Bartolini Salimbeni Chapel
The Bartolini Salimbeni Chapel (Italian: Cappella Bartolini Salimbeni) is a chapel in the church of Santa Trinita, Florence, central Italy. Its decoration by Lorenzo Monaco, dating to the 1420s, are one of the few surviving examples of International Gothic frescoes in Italy. The chapel has kept other original elements, such as its altarpiece, an Annunciation, also by Monaco, and the railings.
The chapel, created during the Gothic renovation and enlargement of the church started in the mid-13th century, was owned by the rich merchant family of the Bartolini-Salimbeni since as early as 1363. Their residence, the Palazzo Bartolini Salimbeni, is located in the same square as the church.
Around 1390, the chapel had been already decorated by Spinello Aretino; traces of his work were found during the 1960s restorations. Lorenzo Monaco's frescoes date to the 1420s, when a redecoration program was carried out in the whole church, as testified also by fragments of Giovanni Francesco Toscani's frescoes in the annexed Ardinghelli Chapel.
Monaco was inspired by numerous contemporary examples of Histories of the Virgin cycles, such as the Baroncelli Chapel by Taddeo Gaddi, the Rinuccini Chapel by Giovanni da Milano and others, in the Basilica of Santa Croce, Orcagna's frescoes in Santa Maria Novella, the Holy Cingulum Chapel by Agnolo Gaddi in the Prato Cathedral and the stained glass of Orsanmichele, which perhaps Lorenzo Monaco had collaborated on.
The frescoes were covered by white plaster in 1740, and were rediscovered in 1885–1887 by Augusto Burchi. In 1944, the retreating German forces blew up the nearby Ponte Santa Trinita, also causing damage to the frescoes. They were restored in 1961 and again in 2004.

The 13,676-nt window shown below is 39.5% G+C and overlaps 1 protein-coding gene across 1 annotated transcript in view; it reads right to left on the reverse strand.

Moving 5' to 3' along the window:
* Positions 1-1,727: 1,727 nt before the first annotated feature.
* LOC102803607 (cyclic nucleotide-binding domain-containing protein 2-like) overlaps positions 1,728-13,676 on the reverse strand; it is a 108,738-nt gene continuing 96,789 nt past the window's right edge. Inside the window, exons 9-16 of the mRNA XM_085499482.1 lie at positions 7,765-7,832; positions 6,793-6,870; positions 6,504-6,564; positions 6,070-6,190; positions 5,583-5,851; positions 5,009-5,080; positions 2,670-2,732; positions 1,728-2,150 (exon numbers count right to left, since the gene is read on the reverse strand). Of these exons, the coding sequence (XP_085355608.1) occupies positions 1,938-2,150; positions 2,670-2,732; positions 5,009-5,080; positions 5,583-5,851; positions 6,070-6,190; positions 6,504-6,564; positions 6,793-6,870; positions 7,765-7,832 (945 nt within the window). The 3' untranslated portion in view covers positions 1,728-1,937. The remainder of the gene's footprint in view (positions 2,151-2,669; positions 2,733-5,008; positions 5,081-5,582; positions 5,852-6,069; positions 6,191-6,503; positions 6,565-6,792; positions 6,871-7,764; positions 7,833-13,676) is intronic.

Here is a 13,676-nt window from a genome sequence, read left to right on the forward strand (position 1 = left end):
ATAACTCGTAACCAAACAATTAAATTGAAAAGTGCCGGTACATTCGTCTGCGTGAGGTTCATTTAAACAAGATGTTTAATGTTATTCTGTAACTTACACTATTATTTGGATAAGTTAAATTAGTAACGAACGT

The frescoes, fragments of which are now lost, occupy the chapel's walls, vault, arch and lunette. Lorenzo Monaco was initially a miniaturist, but also worked on (wooden) panels: an outstanding example of the latter is the altarpiece in this chapel, his Annunciation.
The theme of the frescoes is connected to the contemporary dispute about the Immaculate Conception of Mary, involving the question of whether she had been born without the original sin: the dispute saw the Franciscans and the Benedictines (including the Vallumbrosan Order holding the church at the time) against the Dominicans. Monaco's frescoes were inspired by the apocryphal Gospel of James, dealing with Mary's infancy and supporting the Vallumbrosan's view that she had been not naturally born by her father.
The cycle begins in the lunette on the left wall, portraying the Espulsion of Joachim from the Temple and the Annunciation to Joachim. Below are the Meeting of Joachim and Anne and Anne at the Golden Gate, set in a fanciful Jerusalem with high tower, belfries and other edifices painted in pink. The water of a stream where several youths are drinking is a symbol of Mary as the source of life, while the sea is a hint to her attribute as Stella Maris ("Star of the Sea") and the islet a symbol of virginity. The stories continue in the middle part of the end wall, with the Nativity of the Virgin, following the same scheme of Pietro Lorenzetti's Nativity of the Virgin, with Jesus bathing, and the Presentation of the Virgin at the Temple. The latter scene contains several numerology hints in the steps (three and seven, the number of the Theological virtues and all the Virtues respectively) and in the arches of Solomon's Temple (three like the Holy Trinity).
The scene on the mid-left wall, perhaps the sole executed by Lorenzo Monaco alone, depicts the Marriage of the Virgin. The pretenders who are refused by Mary walk from the right to left such as in the artist's Adoration of the Magi at the Uffizi; one of them (that in the background, behind the arcade) is a possible self-portrait of Monaco, although his age does not correspond to the artist's one at the time. The next scene is that of the Annunciation, whose predella has scenes of the Visitation, Nativity and Annunciation to the Shepherds, Adoration of the Magi and the Flight to Egypt.
The next episodes depicted include some miracles connected to Mary: the Dormitio, the Assumption and the Miracle of the Snow. In the cross vault are portrayals of Prophets David, Isaiah, Malachi and Micah.
- Tigler, Guido (1998). "La Cappella Bartolini Salimbeni a Santa Trinita". Cappelle del Rinascimento a Firenze. Florence: Giusti. ISBN 88-8200-017-6.